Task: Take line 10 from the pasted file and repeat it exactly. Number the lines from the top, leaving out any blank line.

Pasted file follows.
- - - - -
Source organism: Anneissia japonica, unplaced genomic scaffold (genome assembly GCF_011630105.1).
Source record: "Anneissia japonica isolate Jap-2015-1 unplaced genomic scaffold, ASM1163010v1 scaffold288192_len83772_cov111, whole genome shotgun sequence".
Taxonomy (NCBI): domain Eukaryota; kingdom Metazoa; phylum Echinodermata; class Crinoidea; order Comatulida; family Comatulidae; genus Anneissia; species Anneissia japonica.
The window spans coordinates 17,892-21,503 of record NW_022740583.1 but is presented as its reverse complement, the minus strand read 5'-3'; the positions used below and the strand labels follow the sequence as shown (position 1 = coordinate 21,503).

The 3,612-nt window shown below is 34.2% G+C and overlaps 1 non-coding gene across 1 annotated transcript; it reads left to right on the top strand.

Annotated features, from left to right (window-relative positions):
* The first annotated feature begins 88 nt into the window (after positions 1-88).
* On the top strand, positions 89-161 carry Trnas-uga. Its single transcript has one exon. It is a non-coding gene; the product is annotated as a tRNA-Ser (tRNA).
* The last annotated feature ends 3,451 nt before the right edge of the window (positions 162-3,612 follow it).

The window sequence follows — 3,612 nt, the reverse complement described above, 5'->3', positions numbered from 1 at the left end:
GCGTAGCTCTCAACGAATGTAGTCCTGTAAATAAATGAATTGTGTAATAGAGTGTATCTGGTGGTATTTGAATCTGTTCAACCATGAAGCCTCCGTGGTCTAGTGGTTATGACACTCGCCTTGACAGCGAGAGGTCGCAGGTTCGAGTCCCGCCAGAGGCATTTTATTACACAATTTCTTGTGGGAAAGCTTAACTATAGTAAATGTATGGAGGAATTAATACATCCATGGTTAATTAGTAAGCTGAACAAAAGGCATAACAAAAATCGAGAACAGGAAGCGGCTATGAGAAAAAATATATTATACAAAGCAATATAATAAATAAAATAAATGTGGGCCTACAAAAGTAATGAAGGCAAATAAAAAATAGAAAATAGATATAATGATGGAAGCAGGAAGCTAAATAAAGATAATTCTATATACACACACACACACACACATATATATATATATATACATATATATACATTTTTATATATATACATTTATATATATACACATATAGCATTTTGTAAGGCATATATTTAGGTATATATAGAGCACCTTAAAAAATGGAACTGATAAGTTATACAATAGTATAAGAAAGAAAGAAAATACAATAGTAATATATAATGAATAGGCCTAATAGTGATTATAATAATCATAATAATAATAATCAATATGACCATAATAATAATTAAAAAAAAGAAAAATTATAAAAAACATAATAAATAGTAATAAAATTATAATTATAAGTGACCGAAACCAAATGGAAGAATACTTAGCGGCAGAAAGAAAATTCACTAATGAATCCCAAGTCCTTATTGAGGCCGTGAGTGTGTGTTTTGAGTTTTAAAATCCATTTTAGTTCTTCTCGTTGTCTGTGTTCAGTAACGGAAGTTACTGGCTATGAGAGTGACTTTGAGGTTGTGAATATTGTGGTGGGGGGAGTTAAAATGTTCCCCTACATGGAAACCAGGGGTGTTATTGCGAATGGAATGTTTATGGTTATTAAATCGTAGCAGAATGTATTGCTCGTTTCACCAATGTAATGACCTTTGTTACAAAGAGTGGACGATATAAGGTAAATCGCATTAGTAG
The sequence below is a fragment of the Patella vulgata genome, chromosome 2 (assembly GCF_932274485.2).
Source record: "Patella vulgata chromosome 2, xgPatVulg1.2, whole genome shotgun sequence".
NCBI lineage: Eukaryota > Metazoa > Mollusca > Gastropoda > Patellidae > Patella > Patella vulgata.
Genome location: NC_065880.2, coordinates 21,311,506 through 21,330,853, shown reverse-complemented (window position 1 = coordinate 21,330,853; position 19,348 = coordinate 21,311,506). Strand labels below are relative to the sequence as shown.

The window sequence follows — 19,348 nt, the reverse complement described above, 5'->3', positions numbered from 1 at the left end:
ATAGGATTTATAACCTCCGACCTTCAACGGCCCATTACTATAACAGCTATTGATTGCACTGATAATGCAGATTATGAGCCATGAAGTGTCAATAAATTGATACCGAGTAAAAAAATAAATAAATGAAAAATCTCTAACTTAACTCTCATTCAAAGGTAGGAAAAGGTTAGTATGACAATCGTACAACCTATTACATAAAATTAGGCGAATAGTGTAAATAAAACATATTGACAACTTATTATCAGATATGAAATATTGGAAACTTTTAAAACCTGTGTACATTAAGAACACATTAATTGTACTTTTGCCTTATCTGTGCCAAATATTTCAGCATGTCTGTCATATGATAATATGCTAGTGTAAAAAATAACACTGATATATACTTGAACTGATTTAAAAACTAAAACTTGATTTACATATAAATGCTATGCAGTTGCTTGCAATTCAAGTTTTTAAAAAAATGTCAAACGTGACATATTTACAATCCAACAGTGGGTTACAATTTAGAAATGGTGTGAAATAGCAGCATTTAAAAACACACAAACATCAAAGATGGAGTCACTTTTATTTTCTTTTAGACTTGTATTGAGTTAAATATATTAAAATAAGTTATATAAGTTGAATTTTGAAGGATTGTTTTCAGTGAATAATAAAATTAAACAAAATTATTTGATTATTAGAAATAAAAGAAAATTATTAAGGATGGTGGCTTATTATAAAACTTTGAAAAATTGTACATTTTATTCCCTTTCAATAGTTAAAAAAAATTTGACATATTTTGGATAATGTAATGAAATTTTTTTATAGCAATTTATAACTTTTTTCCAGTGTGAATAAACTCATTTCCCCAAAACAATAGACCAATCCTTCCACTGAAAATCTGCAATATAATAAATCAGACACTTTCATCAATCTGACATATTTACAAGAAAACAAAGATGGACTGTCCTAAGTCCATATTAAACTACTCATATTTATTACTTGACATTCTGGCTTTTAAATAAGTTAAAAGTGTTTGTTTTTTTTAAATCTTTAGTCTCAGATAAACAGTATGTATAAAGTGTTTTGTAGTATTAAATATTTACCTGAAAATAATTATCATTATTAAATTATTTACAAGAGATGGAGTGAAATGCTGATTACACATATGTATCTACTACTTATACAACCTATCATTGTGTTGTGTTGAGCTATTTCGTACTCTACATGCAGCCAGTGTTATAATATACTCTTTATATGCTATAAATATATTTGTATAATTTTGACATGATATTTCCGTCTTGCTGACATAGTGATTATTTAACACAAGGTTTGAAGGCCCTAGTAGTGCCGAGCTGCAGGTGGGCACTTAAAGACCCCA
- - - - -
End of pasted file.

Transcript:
The window sequence follows — 3,612 nt, the reverse complement described above, 5'->3', positions numbered from 1 at the left end: